An incomplete excerpt:
-evil” ascending? At such a time who can remain inactive? Is this grand, old England nothing? Is our country’s honour nothing? Will it be nothing to be trodden under the iron heel, or crushed by the mailed fist of militarism with its war-cry “Might is right”?
Same evening, there’s a commotion at the door – somebody comes forward, a fine, tall figure, boyish yet. “Good-bye. I’m off to-night,” while sobbing and wailing are heard, and faces are white and strained.
“Don’t cry. Send him away bravely. I’m proud of him, as well as of my own boys. Who says England is played out: we’ve Wellingtons and Nelsons, Jacks and Tommies among us yet! Good-bye – God be with you. Remember we’re all proud of you, and won’t forget you for a minute.”
Such bright letters come from the boys. Edwin has saluted his King and Queen, and is proud of the fact. They are making men of our boys, and we hope to see them home safely – and whole – in God’s good time, after being tried, and not found wanting.
The mother writes a few weeks later, “Don’t remember whether I answered your letter or not. Have scarcely known what I have been doing of late,” but auntie knows she has done everything she ought, and never failed a jot, though duties may have been gone through mechanically.
Aren’t the mothers doing their part when giving their boys? When trying to meet extra expenses on less money? When working away at comforts for the boys who have given themselves? And the sisters, too, are they not working in every way they can? Who would work half-heartedly at a time like this? Half-measures have not made England what she is to-day. We- mothers and sisters, and aunts – will have no half-measures now. We’ll do our part whole-heartedly.
When the boys in training think of what has taken place on the Continent – the vindictiveness of it all, the bestiality, the looting, the desecration of sacred places in the name of the “good, old God,” the wanton cruelty to harmless youth and helpless old age, the abuse of the white flag, and other numberless acts of treachery – will they begrudge what they have given, regret the time when they could lounge at ease? Not a bit of it. They’ll welcome the hardships, meet everything that comes with brave faces, hearts undaunted, and the thrilling battle-cry, “Are we down-hearted? No!”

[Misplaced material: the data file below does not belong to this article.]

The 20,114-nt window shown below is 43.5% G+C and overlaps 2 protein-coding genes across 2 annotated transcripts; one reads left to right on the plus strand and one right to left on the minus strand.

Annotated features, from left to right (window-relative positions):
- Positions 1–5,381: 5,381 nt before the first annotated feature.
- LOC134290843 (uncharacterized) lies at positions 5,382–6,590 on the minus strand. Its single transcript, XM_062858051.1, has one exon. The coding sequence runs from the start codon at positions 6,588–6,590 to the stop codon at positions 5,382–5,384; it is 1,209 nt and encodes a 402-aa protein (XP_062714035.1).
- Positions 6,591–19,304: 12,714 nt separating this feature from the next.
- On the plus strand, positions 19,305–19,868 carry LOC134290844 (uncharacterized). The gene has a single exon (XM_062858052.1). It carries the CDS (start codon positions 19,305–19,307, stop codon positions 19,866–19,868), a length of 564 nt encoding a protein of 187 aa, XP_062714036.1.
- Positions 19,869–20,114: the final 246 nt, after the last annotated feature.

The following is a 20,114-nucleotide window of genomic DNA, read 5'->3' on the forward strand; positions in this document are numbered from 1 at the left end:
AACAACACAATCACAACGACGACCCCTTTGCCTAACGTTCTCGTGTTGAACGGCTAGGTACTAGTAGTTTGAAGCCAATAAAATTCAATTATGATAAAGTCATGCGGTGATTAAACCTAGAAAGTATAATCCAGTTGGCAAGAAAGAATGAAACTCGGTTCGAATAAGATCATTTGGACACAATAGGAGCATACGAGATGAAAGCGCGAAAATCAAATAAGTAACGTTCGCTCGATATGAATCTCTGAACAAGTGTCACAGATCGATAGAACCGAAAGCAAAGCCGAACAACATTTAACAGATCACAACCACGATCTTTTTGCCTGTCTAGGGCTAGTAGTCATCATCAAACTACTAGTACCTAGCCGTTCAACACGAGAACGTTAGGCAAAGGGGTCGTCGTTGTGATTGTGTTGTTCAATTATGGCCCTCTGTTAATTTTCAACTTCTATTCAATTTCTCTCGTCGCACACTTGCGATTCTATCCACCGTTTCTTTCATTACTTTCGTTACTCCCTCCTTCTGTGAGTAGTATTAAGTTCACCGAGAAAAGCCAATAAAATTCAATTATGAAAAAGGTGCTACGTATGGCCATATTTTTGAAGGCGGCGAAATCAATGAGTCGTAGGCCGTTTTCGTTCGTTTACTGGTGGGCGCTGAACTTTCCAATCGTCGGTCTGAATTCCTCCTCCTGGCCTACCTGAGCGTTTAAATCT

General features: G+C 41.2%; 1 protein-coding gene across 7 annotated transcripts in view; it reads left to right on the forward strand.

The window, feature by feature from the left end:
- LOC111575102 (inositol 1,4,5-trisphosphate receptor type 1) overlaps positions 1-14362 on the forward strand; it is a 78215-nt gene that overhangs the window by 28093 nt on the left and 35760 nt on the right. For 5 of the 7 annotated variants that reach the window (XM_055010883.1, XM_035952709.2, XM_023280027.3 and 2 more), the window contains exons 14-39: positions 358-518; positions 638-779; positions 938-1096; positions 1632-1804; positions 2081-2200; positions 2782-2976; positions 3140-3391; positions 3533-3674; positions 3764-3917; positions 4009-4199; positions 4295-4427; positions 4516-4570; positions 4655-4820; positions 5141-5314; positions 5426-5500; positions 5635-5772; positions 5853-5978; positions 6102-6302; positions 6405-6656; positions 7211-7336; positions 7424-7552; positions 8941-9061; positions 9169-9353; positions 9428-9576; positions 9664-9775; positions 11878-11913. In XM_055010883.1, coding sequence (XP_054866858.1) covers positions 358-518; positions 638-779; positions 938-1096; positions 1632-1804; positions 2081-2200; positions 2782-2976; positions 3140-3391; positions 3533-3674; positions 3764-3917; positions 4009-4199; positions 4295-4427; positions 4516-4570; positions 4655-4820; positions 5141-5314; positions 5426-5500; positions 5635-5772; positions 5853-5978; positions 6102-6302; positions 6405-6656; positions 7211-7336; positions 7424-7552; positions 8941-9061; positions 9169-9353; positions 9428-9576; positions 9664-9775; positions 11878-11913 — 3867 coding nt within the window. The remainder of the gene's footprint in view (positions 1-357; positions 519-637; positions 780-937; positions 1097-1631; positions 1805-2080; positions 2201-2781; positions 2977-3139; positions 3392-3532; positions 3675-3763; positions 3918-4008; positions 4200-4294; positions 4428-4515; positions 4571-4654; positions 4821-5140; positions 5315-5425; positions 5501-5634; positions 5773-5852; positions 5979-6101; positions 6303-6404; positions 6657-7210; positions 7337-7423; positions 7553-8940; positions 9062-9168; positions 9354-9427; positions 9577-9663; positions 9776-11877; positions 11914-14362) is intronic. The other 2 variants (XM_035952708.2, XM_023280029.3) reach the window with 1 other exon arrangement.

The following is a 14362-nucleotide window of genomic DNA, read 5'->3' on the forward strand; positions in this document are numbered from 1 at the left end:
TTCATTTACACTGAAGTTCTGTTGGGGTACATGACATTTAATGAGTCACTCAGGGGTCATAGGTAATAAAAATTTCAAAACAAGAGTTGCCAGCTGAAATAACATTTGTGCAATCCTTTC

The shattered home might have been theirs in England. The cruelties might have been practised on their own sisters. That old woman tottering along the roadside with her bundle might have been the grandmother of one of them. The old man propped against the wall and shot in cold blood might have been some English grandfather. The baby, murdered by privation that even undying, self-less mother-love couldn’t prevent, hugged for days to a frantic mother’s breast, might have been some Tommy’s child.
Shall we not show what our “contemptible little army” is capable of? Has it not been shown every day since our Tommies set foot on the Continent? Will conscription be necessary to fill up the gaps made by the Victoria Crosses earned, but, alas, never to be conferred? Shall England be a replica of recent Belgium? Have the Belgians not proved themselves worthy of all we have done for them –”